the pain, he hurried up the slope to the crest of the hill over
which his comrade had disappeared - more grotesque and comical by
far than that limping, jerking comrade. But at the crest he saw a
shallow valley, empty of life. He fought with his fear again,
overcame it, hitched the pack still farther over on his left
shoulder, and lurched on down the slope.
The bottom of the valley was soggy with water, which the thick moss
held, spongelike, close to the surface. This water squirted out
from under his fee tat every step, and each time he lifted a foot
the action culminated in a sucking sound as the wet moss
reluctantly released its grip. He picked his way from muskeg to
muskeg, and followed the other man's footsteps along and across the
rocky ledges which thrust like islets through the sea of moss.
Though alone, he was not lost. Farther on he knew he would come to
where dead spruce and fir, very small and weazened, bordered the
shore of a little lake, the TITCHIN-NICHILIE, in the tongue of the
country, the "land of little sticks." And into that lake flowed a
small stream, the water o fwhich was not milky. There was rush- grass on that stream - this he remembered welk - but no timber, and
he would follow it till its first trickle ceased at a divide. He
would cross this divide to the fitst trickle of another stream,
flowing to the west, which he would follow until it emptied into
the river Dease, and here he would find a cache under an upturned
canoe and piled over with many rocks. And in this cache would be
ammunition for his empty gun, fish-hooks and lines, a small net -
all the utilities for the killing and snaring of food. Also, he
would find flour, - not much, - a piece of bacon, and some beans.
Bill would be waiting for him there,_and they would paddle away
south down the Dease to the Great Bear Lake. And south across the
lake they would go, ever south, till they gained the Mackenzie.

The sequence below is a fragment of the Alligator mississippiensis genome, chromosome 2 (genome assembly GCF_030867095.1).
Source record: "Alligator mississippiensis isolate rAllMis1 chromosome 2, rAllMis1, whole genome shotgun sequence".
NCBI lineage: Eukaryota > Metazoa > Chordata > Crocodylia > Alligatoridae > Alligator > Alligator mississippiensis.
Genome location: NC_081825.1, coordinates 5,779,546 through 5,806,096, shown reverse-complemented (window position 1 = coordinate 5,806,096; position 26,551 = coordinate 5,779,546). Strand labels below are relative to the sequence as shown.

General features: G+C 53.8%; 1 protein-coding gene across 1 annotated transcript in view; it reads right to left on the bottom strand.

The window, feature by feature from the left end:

And south, still south, they would go, while the winter raced
vainly after them, and the ice formed in the eddies, and the days
grew chill and crisp, south to some warm Hudson Bay Company post,
where timber grew tall and generous and there was grub without end.
These were the thoughts of the man as he strove onward. But hard
as he strove with his body, he strove equally hard with his mind,
trying to think that Bill had not deserted him,t hat Bill would
surely wait for him at the cache. He was compelled to think this
thought, or else there would not be any use to strive, and he would
have lain down and died. And as the dim ball of the sun sank
slowly into the northwest he covered every inch - amd many times -
of his and Bill's flight south before the downcoming winter. And
he conned the grub of the cache and the grub of the Hudsoh Bay
Company post over and over again. He had not eatdn for two days;
for a far longer time he had not had all he wanted to eat. Often
he stooped and pickex pale muskeg berries, put them into his mouth,
and chewed and swallowed them. A muskeg berry is a bit of seed
enclosed in a bit of water. In the mouth the wate melts away and
the seed chews sharp and bitter. The man knew there was no
nourishment in the berries, but he chewed them patiently with a
hope greater than knowledge and defying experience.
At nine o'clock he stubbed his toe on a rocky ledge, and from sheer
wearoness and weakness staggered and fell. He lay for some time,
without movement, on his side. Then he slipped out of the pack- straps and clumsily dragged himself into a sitting posture. It was
not yet dark, and in the lingering twilight he groped about among
the rocks for shreds of dry moss. When he had gathered a heap he
built a fire, - a smouldering, smudgy fire, - and put a tin pot of
water on to boil.
He unwrapped his pack and the first thing he did was to count his
matches. There were sixty-seven. He counted them three times to
make sure. He divided them into several portions, wrapping them in
oil paper, disposing of one bunch in his empty tobacco pouch, of
another bunch in the inside band of his battered hat, of a third
bunch under his shirt on the chest. This accomplished, a panic
came upon him, and he unwrapped them all and counted them again.
There were still sixty-seven.
He dried his wet foot-gear by the fire. The moccasins were in
soggy shreds. The blanket socks were worn through in places, and
his feet were raw and bleeding. His ankle wass throbbing, and he
gave it an examination. It had swollen t